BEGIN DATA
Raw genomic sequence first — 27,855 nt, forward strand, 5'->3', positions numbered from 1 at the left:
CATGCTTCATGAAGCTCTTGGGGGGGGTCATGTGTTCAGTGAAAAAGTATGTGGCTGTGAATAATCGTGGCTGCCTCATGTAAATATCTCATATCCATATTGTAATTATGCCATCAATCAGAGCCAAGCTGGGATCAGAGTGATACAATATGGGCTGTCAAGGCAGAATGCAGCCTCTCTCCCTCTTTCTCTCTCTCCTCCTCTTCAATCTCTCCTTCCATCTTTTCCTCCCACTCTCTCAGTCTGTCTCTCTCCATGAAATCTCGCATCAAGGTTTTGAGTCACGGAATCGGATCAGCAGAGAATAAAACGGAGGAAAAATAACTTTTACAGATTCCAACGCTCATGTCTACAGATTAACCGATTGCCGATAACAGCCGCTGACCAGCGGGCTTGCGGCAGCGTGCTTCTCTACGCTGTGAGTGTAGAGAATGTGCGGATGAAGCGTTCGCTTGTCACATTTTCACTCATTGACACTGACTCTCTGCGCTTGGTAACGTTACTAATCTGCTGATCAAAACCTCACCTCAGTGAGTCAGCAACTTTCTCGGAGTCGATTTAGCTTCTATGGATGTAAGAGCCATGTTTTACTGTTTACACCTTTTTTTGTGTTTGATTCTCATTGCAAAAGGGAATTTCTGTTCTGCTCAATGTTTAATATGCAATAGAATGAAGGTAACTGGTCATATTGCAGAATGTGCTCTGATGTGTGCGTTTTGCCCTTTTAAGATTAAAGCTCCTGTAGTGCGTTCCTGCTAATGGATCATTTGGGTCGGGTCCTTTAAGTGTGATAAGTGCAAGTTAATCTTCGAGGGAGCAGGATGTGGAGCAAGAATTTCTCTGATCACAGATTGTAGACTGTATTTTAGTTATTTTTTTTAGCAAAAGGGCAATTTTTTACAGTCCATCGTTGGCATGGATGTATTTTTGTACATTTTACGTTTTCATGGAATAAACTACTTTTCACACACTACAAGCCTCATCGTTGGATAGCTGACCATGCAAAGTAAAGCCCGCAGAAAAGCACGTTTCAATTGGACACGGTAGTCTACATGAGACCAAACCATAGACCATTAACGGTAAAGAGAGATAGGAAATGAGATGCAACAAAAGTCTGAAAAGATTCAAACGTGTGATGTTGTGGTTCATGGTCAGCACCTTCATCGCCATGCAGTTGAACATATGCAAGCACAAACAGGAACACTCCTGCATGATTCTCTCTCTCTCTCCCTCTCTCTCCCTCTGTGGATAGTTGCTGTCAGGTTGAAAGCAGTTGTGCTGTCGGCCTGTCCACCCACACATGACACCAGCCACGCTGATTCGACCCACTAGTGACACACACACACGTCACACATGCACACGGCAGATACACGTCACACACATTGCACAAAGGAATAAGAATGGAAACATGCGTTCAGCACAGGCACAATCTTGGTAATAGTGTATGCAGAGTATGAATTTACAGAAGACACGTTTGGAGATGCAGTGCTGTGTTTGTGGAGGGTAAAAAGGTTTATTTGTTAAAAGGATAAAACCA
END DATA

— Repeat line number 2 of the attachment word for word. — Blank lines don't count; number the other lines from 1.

CATGCTTCATGAAGCTCTTGGGGGGGGTCATGTGTTCAGTGAAAAAGTATGTGGCTGTGAATAATCGTGGCTGCCTCATGTAAATATCTCATATCCATATTGTAATTATGCCATCAATCAGAGCCAAGCTGGGATCAGAGTGATACAATATGGGCTGTCAAGGCAGAATGCAGCCTCTCTCCCTCTTTCTCTCTCTCCTCCTCTTCAATCTCTCCTTCCATCTTTTCCTCCCACTCTCTCAGTCTGTCTCTCTCCATGAAATCTCGCATCAAGGTTTTGAGTCACGGAATCGGATCAGCAGAGAATAAAACGGAGGAAAAATAACTTTTACAGATTCCAACGCTCATGTCTACAGATTAACCGATTGCCGATAACAGCCGCTGACCAGCGGGCTTGCGGCAGCGTGCTTCTCTACGCTGTGAGTGTAGAGAATGTGCGGATGAAGCGTTCGCTTGTCACATTTTCACTCATTGACACTGACTCTCTGCGCTTGGTAACGTTACTAATCTGCTGATCAAAACCTCACCTCAGTGAGTCAGCAACTTTCTCGGAGTCGATTTAGCTTCTATGGATGTAAGAGCCATGTTTTACTGTTTACACCTTTTTTTGTGTTTGATTCTCATTGCAAAAGGGAATTTCTGTTCTGCTCAATGTTTAATATGCAATAGAATGAAGGTAACTGGTCATATTGCAGAATGTGCTCTGATGTGTGCGTTTTGCCCTTTTAAGATTAAAGCTCCTGTAGTGCGTTCCTGCTAATGGATCATTTGGGTCGGGTCCTTTAAGTGTGATAAGTGCAAGTTAATCTTCGAGGGAGCAGGATGTGGAGCAAGAATTTCTCTGATCACAGATTGTAGACTGTATTTTAGTTATTTTTTTTAGCAAAAGGGCAATTTTTTACAGTCCATCGTTGGCATGGATGTATTTTTGTACATTTTACGTTTTCATGGAATAAACTACTTTTCACACACTACAAGCCTCATCGTTGGATAGCTGACCATGCAAAGTAAAGCCCGCAGAAAAGCACGTTTCAATTGGACACGGTAGTCTACATGAGACCAAACCATAGACCATTAACGGTAAAGAGAGATAGGAAATGAGATGCAACAAAAGTCTGAAAAGATTCAAACGTGTGATGTTGTGGTTCATGGTCAGCACCTTCATCGCCATGCAGTTGAACATATGCAAGCACAAACAGGAACACTCCTGCATGATTCTCTCTCTCTCTCCCTCTCTCTCCCTCTGTGGATAGTTGCTGTCAGGTTGAAAGCAGTTGTGCTGTCGGCCTGTCCACCCACACATGACACCAGCCACGCTGATTCGACCCACTAGTGACACACACACACGTCACACATGCACACGGCAGATACACGTCACACACATTGCACAAAGGAATAAGAATGGAAACATGCGTTCAGCACAGGCACAATCTTGGTAATAGTGTATGCAGAGTATGAATTTACAGAAGACACGTTTGGAGATGCAGTGCTGTGTTTGTGGAGGGTAAAAAGGTTTATTTGTTAAAAGGATAAAACCA